“We wish him all the best,” said Joanne Aloi, the zoo’s executive board president. She could provide no further details of Janis’ departure, she said, because it was a personnel matter.
A search committee is in place and looking for the facility’s next director, she said.
During Janis’ tenure, the zoo regained its accreditation from the Association of Zoos and Aquariums. The 134-year-old facility lost it in 2005 due to turmoil over its previous leadership and finances. Since 2006, the zoo has raised more than half a million dollars
Phila. Zoo goes to the rescue of cobra bite victim
A Maryland woman who was bitten by an exotic cobra over the weekend may owe her life to the quick action of snake specialists at the Philadelphia Zoo.
The woman walked into a Baltimore clinic Sunday night reporting she had been in a shopping center parking lot when she bent down to pick up what she thought was a stick.
The "stick," a two-foot monocled cobra, sank a fang into one of her fingers, said Elisa Armacost, spokeswoman for the Baltimore Fire Department.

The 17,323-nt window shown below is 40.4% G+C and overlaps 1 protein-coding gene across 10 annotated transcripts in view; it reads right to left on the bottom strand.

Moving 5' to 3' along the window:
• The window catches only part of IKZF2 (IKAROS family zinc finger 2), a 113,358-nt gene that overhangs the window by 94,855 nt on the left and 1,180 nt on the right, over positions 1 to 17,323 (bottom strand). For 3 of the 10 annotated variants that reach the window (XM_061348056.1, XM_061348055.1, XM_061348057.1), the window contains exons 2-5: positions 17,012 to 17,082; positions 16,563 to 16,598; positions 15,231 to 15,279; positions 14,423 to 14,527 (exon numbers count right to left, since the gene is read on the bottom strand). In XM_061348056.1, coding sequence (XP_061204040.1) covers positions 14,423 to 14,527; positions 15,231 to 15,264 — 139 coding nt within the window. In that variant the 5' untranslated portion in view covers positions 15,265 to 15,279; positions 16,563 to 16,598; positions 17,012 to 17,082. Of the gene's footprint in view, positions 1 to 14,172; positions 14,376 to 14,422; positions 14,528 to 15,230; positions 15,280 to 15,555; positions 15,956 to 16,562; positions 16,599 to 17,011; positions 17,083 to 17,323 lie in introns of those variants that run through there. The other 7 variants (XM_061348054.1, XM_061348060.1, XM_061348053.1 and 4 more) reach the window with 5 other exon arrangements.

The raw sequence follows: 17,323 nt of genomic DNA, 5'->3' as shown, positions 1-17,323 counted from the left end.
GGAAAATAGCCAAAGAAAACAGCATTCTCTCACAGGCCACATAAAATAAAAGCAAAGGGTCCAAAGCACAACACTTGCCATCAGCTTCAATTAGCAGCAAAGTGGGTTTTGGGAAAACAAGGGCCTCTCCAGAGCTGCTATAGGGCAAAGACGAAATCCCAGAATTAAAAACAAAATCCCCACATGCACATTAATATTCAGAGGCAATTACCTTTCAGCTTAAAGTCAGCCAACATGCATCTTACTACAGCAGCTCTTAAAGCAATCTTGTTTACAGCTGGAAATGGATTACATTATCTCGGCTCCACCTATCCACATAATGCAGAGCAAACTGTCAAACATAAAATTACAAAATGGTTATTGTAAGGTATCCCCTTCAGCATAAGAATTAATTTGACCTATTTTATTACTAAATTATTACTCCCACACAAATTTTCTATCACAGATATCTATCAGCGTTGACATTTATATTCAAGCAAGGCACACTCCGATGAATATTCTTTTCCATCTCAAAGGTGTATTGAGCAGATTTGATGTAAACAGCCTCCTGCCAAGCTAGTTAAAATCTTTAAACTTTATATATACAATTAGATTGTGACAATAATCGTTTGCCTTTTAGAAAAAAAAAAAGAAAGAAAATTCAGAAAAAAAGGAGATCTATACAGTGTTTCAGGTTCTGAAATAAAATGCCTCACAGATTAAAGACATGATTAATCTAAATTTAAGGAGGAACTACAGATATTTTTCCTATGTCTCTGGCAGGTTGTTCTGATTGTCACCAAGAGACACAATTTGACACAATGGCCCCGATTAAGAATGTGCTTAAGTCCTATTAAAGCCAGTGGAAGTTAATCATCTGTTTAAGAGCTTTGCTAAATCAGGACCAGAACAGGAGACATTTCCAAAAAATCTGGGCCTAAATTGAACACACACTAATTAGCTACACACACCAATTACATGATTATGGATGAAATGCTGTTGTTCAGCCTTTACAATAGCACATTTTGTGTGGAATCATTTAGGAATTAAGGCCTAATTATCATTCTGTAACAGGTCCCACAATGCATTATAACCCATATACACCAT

The woman, who has not been identified by name, bagged the offending snake and took it along with her to the clinic, Armacost said. Clinic staffers called the fire department.
"They were looking for guidance on what to do with the snake," Armacost said.
Medics took the woman to Johns Hopkins University Hospital as fire department personnel began a frantic search for a source of antivenin, Armacost said.
One of the calls reached Jason Bell, assistant curator
How Kansas City Zoo protects the animals in winter
Her name is Lola, but, as the song goes, she’s no showgirl.
She’s a warthog like Timon’s sidekick Pumbaa in “The Lion King” — ugly tusks and all.
She is a little on the prissy side. She doesn’t like broccoli. And she doesn’t like cold weather, either, so don’t ask her to go out when it’s colder than 45 degrees.
Which means that this bitter January, Lola — like the other African animals at the Kansas City Zoo — has spent a good deal of time inside.
The zoo is open year-round, even when Swope Park looks more like an Antarctic outpost than the middle of Kansas City. But because the lions and hippos and cheetahs and
Elephant skull a big headache
When money trouble led collector Jerry Snapp to put his prized possession up for sale, he had no idea what lay ahead.
Jerry Snapp loved Tiffany, and it broke his heart that he had to sell her. Close to 200 pounds, almost 4 feet tall, a foot and a half wide, she was his most beautiful skull.